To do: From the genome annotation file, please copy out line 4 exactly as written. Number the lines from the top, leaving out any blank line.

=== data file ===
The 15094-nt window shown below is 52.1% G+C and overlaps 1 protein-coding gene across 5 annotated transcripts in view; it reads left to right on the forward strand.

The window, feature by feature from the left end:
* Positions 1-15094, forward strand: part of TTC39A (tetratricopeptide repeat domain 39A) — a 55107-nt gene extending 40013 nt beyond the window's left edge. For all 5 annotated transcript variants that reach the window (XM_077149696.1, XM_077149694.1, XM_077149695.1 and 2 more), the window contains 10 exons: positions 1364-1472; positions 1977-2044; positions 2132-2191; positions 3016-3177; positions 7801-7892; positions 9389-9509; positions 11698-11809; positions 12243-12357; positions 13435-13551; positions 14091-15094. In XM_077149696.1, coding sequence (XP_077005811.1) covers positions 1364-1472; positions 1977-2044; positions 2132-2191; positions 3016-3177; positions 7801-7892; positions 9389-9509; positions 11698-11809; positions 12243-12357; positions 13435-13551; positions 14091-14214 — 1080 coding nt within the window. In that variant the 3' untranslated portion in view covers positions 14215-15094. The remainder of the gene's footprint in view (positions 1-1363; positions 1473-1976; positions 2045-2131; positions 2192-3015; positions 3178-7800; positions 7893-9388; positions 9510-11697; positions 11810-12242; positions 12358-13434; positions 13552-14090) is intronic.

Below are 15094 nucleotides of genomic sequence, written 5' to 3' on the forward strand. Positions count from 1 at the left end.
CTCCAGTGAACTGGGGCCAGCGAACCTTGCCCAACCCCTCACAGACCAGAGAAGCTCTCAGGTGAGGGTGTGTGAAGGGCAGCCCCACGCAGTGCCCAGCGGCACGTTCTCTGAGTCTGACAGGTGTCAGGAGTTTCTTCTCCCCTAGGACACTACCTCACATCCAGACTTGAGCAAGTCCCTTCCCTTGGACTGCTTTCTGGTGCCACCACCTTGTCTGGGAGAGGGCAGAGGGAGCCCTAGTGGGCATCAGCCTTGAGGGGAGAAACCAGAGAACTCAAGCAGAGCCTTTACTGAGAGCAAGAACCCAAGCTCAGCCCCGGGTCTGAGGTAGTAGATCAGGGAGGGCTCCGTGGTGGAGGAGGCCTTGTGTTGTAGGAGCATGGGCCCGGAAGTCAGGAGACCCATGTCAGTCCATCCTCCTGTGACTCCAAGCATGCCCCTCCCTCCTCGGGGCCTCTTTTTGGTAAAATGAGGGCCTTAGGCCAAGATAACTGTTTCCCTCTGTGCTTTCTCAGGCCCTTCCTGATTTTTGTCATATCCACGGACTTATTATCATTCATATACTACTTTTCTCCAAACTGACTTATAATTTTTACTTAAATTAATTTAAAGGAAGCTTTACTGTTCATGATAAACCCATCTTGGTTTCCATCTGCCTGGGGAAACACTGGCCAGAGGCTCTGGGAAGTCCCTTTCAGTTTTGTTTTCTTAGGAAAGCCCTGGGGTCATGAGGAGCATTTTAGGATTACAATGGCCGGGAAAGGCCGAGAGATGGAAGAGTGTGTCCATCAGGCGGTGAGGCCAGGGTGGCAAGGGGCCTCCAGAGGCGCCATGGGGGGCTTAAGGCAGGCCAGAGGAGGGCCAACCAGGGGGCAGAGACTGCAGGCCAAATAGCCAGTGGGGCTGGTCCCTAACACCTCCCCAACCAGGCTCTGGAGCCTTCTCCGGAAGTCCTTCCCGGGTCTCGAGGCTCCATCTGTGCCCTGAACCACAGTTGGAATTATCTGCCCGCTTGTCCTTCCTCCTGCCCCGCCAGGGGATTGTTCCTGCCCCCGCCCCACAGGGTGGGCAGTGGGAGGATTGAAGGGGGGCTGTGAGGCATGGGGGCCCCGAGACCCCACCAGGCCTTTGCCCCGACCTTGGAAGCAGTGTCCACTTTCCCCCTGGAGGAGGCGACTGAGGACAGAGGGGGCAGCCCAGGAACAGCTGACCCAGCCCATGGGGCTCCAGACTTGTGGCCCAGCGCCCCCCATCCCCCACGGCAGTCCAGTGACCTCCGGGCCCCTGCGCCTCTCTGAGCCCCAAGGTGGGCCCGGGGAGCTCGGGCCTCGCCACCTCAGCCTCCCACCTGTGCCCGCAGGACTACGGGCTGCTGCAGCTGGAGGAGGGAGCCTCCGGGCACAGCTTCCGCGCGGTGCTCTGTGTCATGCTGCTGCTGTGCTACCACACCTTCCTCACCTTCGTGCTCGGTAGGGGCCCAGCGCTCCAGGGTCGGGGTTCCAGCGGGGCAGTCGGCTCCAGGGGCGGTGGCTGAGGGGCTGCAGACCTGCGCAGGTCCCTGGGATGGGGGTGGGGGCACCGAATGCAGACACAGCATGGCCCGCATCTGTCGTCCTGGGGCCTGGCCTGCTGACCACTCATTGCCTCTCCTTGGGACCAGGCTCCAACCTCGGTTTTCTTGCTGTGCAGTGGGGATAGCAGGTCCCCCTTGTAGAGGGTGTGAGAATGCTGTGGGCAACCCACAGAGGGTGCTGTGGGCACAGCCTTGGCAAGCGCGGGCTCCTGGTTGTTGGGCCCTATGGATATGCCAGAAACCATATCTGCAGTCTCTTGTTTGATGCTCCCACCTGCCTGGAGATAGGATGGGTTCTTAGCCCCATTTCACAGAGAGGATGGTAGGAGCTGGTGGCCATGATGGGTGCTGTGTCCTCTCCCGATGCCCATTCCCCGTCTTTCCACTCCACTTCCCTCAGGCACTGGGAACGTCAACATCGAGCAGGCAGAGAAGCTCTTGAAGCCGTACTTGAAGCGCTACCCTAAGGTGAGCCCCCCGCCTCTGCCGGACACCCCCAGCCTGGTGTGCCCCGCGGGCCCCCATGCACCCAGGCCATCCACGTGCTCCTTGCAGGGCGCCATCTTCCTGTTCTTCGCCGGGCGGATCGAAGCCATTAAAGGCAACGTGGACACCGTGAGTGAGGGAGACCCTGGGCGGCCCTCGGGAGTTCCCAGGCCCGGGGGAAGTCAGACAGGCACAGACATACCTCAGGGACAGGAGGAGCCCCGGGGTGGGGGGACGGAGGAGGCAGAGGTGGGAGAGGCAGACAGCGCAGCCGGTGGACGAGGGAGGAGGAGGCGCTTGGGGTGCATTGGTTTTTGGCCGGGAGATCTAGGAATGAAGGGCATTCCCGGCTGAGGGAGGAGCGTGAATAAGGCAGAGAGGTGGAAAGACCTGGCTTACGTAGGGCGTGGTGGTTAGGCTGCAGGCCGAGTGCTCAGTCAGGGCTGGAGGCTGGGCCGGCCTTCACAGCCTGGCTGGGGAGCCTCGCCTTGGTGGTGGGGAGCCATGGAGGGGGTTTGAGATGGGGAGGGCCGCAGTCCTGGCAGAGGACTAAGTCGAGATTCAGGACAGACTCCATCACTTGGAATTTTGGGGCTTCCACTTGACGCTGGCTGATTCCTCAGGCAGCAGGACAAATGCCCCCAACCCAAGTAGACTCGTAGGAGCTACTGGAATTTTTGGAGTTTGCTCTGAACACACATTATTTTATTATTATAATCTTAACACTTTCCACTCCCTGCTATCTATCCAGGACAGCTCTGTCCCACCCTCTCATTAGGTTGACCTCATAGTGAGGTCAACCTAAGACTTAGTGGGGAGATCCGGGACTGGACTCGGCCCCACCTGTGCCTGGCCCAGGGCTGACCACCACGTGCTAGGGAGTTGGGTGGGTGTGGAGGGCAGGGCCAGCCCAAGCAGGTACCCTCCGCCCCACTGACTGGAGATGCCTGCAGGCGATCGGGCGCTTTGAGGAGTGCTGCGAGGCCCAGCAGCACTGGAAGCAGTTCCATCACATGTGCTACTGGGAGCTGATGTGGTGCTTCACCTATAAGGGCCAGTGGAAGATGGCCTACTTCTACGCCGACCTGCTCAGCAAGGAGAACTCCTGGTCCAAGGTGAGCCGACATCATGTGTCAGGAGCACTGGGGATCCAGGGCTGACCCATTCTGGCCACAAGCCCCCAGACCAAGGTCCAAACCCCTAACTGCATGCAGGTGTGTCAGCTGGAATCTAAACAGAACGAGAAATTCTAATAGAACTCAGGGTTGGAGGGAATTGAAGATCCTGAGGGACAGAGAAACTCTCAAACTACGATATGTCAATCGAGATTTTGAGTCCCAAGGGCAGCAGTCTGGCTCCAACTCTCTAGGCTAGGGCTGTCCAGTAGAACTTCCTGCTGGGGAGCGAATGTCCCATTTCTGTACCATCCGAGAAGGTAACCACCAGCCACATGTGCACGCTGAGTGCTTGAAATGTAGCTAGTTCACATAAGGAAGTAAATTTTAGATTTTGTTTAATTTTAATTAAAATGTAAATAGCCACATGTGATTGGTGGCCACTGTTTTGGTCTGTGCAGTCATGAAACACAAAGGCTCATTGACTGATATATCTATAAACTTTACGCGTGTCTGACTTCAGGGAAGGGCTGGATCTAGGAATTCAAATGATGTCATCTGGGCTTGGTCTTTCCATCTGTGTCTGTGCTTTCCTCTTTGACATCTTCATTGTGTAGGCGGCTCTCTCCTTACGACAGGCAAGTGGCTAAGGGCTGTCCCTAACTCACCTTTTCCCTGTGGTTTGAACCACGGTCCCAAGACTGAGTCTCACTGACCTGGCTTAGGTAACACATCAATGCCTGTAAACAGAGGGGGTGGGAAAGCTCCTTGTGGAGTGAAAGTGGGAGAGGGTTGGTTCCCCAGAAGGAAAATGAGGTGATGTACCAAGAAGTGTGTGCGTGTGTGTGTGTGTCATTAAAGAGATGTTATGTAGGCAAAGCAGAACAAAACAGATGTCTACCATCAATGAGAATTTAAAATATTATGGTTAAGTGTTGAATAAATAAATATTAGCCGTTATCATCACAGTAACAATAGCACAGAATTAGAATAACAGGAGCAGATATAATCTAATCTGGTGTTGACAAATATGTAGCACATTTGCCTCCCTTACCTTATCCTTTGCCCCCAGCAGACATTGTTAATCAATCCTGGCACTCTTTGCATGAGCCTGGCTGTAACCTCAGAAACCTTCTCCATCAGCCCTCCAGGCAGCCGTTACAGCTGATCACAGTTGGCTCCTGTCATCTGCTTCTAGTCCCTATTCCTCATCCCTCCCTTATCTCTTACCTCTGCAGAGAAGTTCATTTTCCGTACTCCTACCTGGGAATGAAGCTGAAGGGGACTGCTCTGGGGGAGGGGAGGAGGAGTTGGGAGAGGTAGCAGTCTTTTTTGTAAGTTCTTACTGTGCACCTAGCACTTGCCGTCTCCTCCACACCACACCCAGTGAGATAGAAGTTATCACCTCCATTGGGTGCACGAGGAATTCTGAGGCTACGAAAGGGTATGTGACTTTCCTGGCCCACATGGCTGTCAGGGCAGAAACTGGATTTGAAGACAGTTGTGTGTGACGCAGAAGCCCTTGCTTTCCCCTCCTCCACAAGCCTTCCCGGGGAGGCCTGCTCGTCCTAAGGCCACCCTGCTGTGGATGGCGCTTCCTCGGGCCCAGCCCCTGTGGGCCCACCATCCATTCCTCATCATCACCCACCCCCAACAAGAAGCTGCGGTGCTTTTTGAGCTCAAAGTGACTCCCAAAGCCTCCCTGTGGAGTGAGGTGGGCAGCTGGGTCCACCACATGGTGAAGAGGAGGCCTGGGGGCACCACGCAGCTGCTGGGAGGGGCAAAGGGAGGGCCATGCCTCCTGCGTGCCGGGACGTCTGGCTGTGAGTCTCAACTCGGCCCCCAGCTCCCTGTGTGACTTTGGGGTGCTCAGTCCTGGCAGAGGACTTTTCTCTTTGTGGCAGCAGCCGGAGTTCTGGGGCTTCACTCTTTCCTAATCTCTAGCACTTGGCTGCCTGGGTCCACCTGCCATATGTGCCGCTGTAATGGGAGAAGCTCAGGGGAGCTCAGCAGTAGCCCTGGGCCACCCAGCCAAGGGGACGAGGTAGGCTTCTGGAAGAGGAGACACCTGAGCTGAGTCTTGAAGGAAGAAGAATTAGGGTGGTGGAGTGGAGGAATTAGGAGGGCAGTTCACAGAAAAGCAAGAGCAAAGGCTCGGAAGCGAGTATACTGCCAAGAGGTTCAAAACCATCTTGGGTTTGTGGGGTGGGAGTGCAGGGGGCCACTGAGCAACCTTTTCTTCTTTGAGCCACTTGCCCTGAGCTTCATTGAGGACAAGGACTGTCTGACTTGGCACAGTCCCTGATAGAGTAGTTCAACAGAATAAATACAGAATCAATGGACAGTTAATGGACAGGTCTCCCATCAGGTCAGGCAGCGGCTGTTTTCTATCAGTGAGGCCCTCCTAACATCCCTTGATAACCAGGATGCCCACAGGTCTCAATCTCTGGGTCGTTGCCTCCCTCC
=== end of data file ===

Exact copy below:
Below are 15094 nucleotides of genomic sequence, written 5' to 3' on the forward strand. Positions count from 1 at the left end.